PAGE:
TORONTO - Ontario retailers should consider listing the new eco fees on price tags and shelf labels to improve a program that's caught many frustrated consumers by surprise, Environment Minister John Gerretsen said Wednesday.
"That may be an excellent idea," Gerretsen said in an interview with The Canadian Press. "That's certainly worth looking at."
It's all about making the new fees more transparent, he said, which have been mired in controversy since retailers began to apply them to a wider array of consumer products July 1.
The money goes to a recycling program that diverts potentially hazardous items, such as fire extinguishers, household cleaners and paint, from Ontario's landfills.
But there was no public warning that the eco fee, which was first introduced in 2008, would be slapped on thousands of new items.
Stewardship Ontario, an industry-led organization that oversees the program, collects certain fees from retailers and manufacturers. They, in turn, determine the fees that they pass on to consumers.
The fee can be embedded in the product or the sticker price, which means in some cases, shoppers won't know when or how much they're being charged.
Some are scratching their heads about why certain items are subject to the levy, such as fish bowls, grass seed, kids bath toys and environmentally friendly products that use natural ingredients.
At least one large retailer ended up overcharging customers amid all the public confusion, prompting a stern rebuke from Gerretsen.
"People want to do the right thing, but they shouldn't be gouged by perhaps some unscrupulous retailers that are taking advantage of the situation," he said.
"And if Stewardship Ontario cannot resolve that, then obviously we within the ministry and the government would have to take some pretty decisive actions as to what the future of the eco fees is going to be."
Gerretsen warned Stewardship Ontario in a letter Tuesday that he has "serious concerns" about the availability of information about the program and ordered them to stop retailers from overcharging customers.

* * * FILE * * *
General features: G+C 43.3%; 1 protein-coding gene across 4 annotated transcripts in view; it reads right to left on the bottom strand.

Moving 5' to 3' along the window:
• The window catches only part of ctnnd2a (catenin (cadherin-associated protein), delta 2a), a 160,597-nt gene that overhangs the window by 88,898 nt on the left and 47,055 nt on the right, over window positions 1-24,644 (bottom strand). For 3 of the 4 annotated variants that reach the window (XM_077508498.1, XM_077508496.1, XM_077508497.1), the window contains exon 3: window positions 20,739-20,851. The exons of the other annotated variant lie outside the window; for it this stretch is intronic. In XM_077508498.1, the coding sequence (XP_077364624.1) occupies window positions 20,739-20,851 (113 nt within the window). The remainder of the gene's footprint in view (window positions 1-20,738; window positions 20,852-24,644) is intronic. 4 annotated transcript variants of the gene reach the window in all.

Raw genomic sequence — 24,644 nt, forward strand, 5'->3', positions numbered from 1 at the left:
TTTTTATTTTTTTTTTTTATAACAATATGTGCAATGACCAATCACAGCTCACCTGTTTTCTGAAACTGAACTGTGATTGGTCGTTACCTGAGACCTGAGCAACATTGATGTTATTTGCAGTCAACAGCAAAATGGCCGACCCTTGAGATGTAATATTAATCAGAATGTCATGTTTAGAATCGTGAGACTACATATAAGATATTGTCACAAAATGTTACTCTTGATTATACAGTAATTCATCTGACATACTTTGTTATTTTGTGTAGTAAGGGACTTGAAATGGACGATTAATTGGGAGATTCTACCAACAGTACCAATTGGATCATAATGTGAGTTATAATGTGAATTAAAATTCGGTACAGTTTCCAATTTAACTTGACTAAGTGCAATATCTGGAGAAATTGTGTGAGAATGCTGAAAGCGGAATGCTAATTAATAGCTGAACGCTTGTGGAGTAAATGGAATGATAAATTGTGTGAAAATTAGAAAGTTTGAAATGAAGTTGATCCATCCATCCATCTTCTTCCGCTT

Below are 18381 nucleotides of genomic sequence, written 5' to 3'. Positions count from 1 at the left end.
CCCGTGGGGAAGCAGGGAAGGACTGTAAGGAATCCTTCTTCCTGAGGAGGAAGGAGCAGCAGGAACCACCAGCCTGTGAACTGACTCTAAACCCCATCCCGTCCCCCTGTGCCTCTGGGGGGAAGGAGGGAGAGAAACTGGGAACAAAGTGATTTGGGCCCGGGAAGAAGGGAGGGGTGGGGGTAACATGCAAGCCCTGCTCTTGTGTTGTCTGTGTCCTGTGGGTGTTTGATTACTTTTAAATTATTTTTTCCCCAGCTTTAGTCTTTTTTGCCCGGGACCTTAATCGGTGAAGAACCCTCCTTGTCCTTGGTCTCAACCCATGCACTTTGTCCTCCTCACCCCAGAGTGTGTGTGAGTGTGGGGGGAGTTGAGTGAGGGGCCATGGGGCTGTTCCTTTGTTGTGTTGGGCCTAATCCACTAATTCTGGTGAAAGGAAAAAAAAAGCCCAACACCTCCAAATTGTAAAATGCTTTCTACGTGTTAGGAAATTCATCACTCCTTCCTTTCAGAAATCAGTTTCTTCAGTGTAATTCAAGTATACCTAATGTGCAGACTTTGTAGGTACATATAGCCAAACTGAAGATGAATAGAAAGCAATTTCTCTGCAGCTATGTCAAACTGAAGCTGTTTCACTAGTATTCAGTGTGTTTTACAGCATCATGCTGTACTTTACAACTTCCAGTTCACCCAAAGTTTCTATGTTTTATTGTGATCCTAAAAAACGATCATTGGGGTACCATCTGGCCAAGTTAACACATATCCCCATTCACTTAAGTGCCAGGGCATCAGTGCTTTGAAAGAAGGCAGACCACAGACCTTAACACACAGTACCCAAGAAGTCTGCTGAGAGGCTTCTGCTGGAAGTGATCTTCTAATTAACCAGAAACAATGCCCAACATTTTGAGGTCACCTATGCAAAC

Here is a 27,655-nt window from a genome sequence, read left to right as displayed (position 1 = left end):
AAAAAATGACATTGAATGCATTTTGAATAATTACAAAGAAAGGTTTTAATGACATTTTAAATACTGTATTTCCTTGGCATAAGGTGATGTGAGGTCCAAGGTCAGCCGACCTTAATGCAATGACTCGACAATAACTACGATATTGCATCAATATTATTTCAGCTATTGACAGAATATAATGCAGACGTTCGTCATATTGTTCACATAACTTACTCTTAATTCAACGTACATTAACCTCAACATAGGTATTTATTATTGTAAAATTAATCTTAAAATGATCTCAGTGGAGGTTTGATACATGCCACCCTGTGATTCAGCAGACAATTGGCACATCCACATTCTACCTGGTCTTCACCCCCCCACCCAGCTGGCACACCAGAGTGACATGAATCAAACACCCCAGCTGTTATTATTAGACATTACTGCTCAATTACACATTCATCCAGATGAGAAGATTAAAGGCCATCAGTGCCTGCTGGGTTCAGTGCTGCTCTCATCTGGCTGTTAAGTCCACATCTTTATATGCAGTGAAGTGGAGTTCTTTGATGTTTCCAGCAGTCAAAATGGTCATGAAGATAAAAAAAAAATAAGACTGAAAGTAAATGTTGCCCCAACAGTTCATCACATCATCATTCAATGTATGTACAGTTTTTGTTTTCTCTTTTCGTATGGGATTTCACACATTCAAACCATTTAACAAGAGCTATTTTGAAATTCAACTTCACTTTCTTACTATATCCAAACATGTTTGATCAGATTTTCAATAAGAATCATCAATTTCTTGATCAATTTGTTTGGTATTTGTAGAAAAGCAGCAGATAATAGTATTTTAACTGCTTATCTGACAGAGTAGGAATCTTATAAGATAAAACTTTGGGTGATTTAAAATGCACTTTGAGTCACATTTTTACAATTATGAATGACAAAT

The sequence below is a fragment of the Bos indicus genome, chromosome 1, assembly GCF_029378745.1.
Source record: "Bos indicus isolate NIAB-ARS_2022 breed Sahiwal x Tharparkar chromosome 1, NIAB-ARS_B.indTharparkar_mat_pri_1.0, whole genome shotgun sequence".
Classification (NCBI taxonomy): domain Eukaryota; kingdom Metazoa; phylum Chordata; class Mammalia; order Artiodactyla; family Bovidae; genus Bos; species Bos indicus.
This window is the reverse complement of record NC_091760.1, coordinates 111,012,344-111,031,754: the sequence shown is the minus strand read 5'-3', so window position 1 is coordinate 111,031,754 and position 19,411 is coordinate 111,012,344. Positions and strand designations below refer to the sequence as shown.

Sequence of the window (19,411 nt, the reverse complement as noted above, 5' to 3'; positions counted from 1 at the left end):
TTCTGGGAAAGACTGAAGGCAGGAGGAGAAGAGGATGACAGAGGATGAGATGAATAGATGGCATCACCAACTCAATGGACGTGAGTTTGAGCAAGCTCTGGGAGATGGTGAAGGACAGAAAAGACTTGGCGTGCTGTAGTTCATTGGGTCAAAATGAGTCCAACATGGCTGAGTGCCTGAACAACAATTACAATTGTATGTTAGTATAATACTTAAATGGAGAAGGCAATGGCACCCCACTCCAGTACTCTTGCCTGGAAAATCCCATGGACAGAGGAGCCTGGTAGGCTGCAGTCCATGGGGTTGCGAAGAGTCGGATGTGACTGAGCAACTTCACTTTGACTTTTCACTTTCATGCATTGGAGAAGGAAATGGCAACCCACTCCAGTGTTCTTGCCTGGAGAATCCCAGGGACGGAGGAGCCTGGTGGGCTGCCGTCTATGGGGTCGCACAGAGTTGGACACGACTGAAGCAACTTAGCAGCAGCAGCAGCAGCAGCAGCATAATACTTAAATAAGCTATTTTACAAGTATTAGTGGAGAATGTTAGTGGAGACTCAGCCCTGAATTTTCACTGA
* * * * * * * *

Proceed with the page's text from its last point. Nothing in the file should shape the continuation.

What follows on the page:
"If the program is not accountable, transparent and subject to audit so that consumers are not paying more than they should, then we may have to take a look at perhaps getting rid of eco-fees altogether," he said Wednesday.
Stewardship Ontario may also see some changes to how it operates, he said.
The government is planning to make changes to the current legislation that allow it to exert more control over the agency, he said.
"It's my understanding that a new organization would be set up," Gerretsen said. "As to how much it's going to look like the old organization — or who's going to be involved — I'd rather not get involved in that."
The fee flap has provided powerful ammunition for the opposition parties, even prompting the Progressive Conservatives to make their first election promise to kill the "eco tax" if they form the next government in 2011.
Both the Tories and NDP say the government must find out where the money collected through their controversial eco fee is going, or leave it to a third party like the ombudsman to find out.
"Taxpayers, businesses, we all have a responsibility to now call on the government to give us an account of what this agency has done since it began collecting these fees — multi-millions of dollars," said Progressive Conservative Frank Klees.
"Where have those millions of dollars in fees gone? What has this agency done to divert hazardous waste? Where is the money, apart from growing another bureaucracy, apart from confusing the general public and businesses as well?"
The New Democrats have asked Ombudsman Andrea Marin to investigate the fees and how they were rolled out, while Conservative critic Lisa MacLeod is calling on the province's auditor general to conduct a forensic audit of Stewardship Ontario.
The organization says it's already overseen by Waste Diversion Ontario, a regulatory body, and audited each year by an independent third body. Its financial statements are published in an annual report that is available on its website.
The New Democrats are still planning to haul executives from Stewardship Ontario and Waste Diversion Ontario before a legislative committee.
"The minister's letter is an exercise in covering your butt," said NDP Leader Andrea Horwath. "It's just a big mess and a huge fiasco."
Canadian Tire, which overcharged some customers, blamed the problem on a programming error and planned to fix it by Wednesday.
It has apologized to customers and promised to reimburse the difference between the incorrect fee and the correct one. Any money not reimbursed to customers will be remittted to Stewardship Ontario for the recycling program, it said.